Online News Media Confused by Changes to Armenian Web Resources Rating Site

Anna Barseghyan


The reaction of Armenian online news media to the change in Armenian web resources rating site Circle.am‘s strategy was not unequivocal. Some leading websites simply quit Circle.am.

“Circle.am is going to become a quality rating of Armenian websites. It will be built by both moderators and webmasters,” said Circle.am founder and director Avetis Avagyan in an interview to itel.am [AM]. 

On Feb. 24, 2014, Circle.am moved from a quantitative to a qualitative rating platform. Previously, the platform measured and provided data on visits of those websites that had registered with the site. Now, a website’s rating is based on the scores awarded by moderators and webmasters.  

According to information on the site, the moderators are “well-known Armenian media and IT professionals” who work anonymously “to avoid all kinds of pressure and influence from Website owners. They are unbiased and impartial.”

Moderators and webmasters rate registered sites based, in part, on the following criteria:

  • Overall quality and quantity of content made for Armenian users or users interested in Armenia 
  • Presence of Armenian-language content, quality of the language
  • Freshness and uniqueness of the content/ideas 
  • Design and technological advancement 
  • Usability and accessibility

The recent changes on Circle.am were not completely clear to some online news media previously registered on the site, which is why many of them quit.

One of these sites was News.am. According to News.am agency coordinator Artak Yeghiazaryan, the reason they left is the vagueness of the criteria. 

“Since its inception, News.am has participated in the Circle.am rating system, when it was just beginning to develop. From the start, we’ve used and continue to use international tools for measurement, but we believe that it’s worth joining an Armenian platform for the development of the Armenian segment of the Internet. After the latest changes, the agency stopped participating in Circle.am, since for us, it’s inexplicable what they are measuring and who is doing the measuring,” he says.

News.am uses Google Analytics for marketing, but, according to Yeghiazaryan, if another Armenian measurement system is developed, using a different logic and format, the agency will join it. 

Circle.am’s new rating criteria is unclear also for Tert.am, which is why the Armenian news site also terminated its membership. 

“It’s incomprehensible what principles they are guided by; it’s especially unclear who are the people making assessments, and whether there isn’t an element of subjectivity,” Tert.am’s chief editor Sasun Khachatryan tells Media.am.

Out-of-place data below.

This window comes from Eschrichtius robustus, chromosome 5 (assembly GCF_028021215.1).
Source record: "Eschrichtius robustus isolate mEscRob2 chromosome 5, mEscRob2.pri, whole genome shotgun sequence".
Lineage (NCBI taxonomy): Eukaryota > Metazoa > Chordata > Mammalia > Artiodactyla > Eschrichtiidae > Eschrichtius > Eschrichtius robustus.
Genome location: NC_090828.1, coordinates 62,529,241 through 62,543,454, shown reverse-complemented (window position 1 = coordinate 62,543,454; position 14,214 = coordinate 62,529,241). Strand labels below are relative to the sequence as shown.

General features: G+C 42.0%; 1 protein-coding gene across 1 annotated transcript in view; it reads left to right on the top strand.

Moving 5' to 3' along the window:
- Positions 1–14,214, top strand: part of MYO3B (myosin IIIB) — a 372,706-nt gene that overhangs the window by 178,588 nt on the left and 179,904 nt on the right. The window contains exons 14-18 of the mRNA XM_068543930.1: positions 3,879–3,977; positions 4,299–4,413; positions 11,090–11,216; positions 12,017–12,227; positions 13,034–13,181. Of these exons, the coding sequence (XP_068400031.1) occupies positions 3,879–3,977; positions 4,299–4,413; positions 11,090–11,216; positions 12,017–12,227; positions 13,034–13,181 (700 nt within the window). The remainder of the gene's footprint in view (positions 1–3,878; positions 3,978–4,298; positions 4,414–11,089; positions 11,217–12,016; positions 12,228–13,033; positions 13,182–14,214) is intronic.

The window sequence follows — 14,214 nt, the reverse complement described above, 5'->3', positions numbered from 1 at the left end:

Tert.am, as before, now too continues to use Google Analytics. 

According to Khachatryan, the change to the format of Circle.am had a positive effect on media. 

“Of course, there is still stress, since we’re dealing with the news, but there isn’t that artificial race as before. And best of all, the quality of journalism has increased slightly — the earlier cheap tricks to accumulate ‘clicks’ are no longer employed, though occasionally you can still come across such content,” he says. 

Aravot.am likewise has not renewed its membership to Circle.am, though the website is still registered on Circle.am and is second place among the top 10  in ArmNet. 

“Securing a top place on Circle.am was never a goal for us, especially considering that a website like Hetq.am is in the last places, while empty sites are in the top. We simply took note of its data. And now we don’t monitor it at all because if then there was some sort of explanation (visits), now the measurement criteria is incomprehensible and the experts compiling the ratings are unknown,” Aravot.am editor Anna Israelyan tells Media.am.  

According to her, advertisers likewise were not guided by the statistics on Circle.am. 

“They [advertisers] wanted data from us from Google Analytics. And even if it was assumed in the case of Circle.am that huge figures would influence advertisers, I can testify based on our experience that the Circle.am figures didn’t have an effect on knowledgeable advertisers,” she says. 

Circle.am founder Avetis Avagyan didn’t wish to comment on the changes to the site. He told Media.am that he doesn’t yet consider it appropriate to give an interview on the new system. 

In media expert Samvel Martirosyan‘s opinion, since the change in Circle.am’s strategy, competition between Armenian news websites regarding traffic has decreased. 

“Websites having many readers spread content with unhealthy, sensational headlines less [than before]. Furthermore, I can assume that the amount of money website owners spend on Facebook advertising went down by several times,” he says.

According to him, the change to Circle.am has not yet reached its purpose, but it’s an interesting attempt in terms of assessing the content of websites.

Anna Barseghyan

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